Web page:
PS 26-127 - The ghost of trees past: how long do plant-soil feedbacks persist to influence current tree seedling dynamics?

Tuesday, August 8, 2017
Exhibit Hall, Oregon Convention Center
Clarice M. Esch and Richard K. Kobe, Department of Forestry and Grad Program in Ecology, Evolutionary Biology and Behavior, Michigan State University, East Lansing, MI

Individual trees directly modify the soils they occupy, which in turn can affect the survival and growth of tree seedlings–a process known as plant-soil feedbacks (PSFs). PSFs critically influence tree species composition and diversity in forests. Despite their importance, the persistence of PSFs after tree death remains virtually unstudied. To examine PSFs at a range of times since tree death, we constructed a chronosequence of harvest times (0.5, 1.5, 3.5, & ~15 years since harvest) of Prunus serotina, which previously has shown strong negative PSFs. At each harvest site, we collected soil cores from the vicinity of P. serotina stumps and live control trees. To account for the possibility that increased numbers of conspecific neighboring adults may strengthen PSFs, we also recorded the number of living conspecific neighbors within 20 meters of each stump and live tree. We also collected soil cores from a stand with very low density (1 tree/ha) of P. serotina as an additional control. In the greenhouse, we assessed PSF persistence by growing a conspecific seedling in each soil core under two light levels (5% & 30% full sun) and monitored survival for 12 weeks.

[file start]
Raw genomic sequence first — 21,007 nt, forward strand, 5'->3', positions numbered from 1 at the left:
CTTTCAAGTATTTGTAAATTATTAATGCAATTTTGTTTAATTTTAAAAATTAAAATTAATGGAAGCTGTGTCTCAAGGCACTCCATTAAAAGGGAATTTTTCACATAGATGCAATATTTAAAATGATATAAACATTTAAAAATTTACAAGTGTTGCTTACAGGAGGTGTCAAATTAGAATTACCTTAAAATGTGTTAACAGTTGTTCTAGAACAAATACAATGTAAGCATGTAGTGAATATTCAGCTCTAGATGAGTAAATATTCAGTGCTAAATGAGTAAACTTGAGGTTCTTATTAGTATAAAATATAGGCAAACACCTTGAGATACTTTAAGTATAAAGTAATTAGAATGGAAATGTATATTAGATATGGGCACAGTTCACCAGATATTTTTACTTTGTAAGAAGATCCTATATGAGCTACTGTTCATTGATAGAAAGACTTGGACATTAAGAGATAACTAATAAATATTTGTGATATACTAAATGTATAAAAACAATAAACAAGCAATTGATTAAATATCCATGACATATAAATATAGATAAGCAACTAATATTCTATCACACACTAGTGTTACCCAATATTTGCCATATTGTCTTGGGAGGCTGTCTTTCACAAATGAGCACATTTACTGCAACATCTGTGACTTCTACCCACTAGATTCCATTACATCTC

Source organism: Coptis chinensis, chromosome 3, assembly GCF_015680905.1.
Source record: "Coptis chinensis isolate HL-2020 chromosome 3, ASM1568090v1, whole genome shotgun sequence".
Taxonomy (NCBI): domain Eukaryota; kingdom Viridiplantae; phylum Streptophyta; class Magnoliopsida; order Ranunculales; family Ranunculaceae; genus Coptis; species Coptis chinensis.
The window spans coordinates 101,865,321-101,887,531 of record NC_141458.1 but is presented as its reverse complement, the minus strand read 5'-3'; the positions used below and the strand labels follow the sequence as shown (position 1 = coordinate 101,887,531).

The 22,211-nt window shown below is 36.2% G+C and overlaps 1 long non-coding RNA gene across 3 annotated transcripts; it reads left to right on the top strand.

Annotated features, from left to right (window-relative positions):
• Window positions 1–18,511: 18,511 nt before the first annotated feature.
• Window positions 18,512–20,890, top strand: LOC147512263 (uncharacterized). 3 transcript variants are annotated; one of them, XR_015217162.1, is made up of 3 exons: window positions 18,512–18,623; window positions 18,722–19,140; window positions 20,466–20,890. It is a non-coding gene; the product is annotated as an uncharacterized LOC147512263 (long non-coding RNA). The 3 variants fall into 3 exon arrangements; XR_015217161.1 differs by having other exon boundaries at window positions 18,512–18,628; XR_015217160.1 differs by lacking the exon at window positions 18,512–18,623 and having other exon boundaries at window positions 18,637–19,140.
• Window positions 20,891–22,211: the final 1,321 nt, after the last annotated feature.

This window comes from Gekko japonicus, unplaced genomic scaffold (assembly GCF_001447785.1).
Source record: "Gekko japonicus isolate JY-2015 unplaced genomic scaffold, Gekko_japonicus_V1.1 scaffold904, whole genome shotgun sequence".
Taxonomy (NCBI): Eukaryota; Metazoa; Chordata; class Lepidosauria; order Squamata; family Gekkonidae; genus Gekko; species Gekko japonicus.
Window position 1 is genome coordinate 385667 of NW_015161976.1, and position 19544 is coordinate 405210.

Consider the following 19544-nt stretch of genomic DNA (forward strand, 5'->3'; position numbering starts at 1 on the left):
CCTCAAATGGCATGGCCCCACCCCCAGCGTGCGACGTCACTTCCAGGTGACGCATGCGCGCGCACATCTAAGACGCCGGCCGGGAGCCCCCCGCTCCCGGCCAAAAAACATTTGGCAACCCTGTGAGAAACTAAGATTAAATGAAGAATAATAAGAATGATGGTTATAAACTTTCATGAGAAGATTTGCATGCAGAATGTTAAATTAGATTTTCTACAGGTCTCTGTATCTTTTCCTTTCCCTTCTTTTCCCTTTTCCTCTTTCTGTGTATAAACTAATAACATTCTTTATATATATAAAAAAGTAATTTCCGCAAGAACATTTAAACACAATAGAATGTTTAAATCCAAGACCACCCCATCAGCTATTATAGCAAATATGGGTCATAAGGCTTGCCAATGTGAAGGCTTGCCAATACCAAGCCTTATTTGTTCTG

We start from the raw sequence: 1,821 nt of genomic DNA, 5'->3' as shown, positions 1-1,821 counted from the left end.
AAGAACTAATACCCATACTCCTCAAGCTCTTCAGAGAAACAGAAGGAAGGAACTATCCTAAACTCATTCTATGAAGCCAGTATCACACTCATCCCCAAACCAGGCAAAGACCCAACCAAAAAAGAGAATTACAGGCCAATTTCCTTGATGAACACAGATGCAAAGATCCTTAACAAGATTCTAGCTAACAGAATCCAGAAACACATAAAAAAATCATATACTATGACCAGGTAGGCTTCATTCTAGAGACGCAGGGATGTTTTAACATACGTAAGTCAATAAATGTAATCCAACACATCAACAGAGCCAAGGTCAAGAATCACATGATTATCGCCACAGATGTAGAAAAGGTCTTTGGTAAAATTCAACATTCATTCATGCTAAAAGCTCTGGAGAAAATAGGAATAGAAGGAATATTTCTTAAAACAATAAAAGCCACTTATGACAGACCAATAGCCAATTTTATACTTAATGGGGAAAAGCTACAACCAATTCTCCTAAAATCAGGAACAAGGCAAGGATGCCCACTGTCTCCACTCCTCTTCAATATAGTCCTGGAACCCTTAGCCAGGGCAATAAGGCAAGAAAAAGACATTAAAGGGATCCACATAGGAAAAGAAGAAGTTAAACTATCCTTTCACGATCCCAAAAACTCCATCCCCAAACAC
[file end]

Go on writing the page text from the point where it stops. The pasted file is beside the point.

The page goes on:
Negative PSFs persisted after tree removal, but for less than 1 year and only under low light conditions. Thus, seedlings were released from negative PSFs a year or more after tree death, suggesting that rapid belowground turnover occurs when a canopy tree is lost despite the potential for fungal components of PSFs to persist long term as spores. Seedling survival decreased with increasing numbers of conspecific live trees when a live focal tree was present or when the tree had been recently harvested (within 0.5 yrs.). This indicates that conspecific neighbors can amplify the effects of PSFs on seedlings and aligns with expectations of the Janzen-Connell hypothesis. Lastly, where P. serotina’s density was exceptionally low in the area, all seedlings survived the duration of the study demonstrating the absence of any soil-borne organisms in sufficient numbers to cause P. serotina seedling mortality. Overall, these results also indicate that PSFs could be operating at multiple spatial scales simultaneously – the 1 ha community level, the 20 m local neighborhood, and at the single mature tree scale – to influence seedling survival and forest dynamics.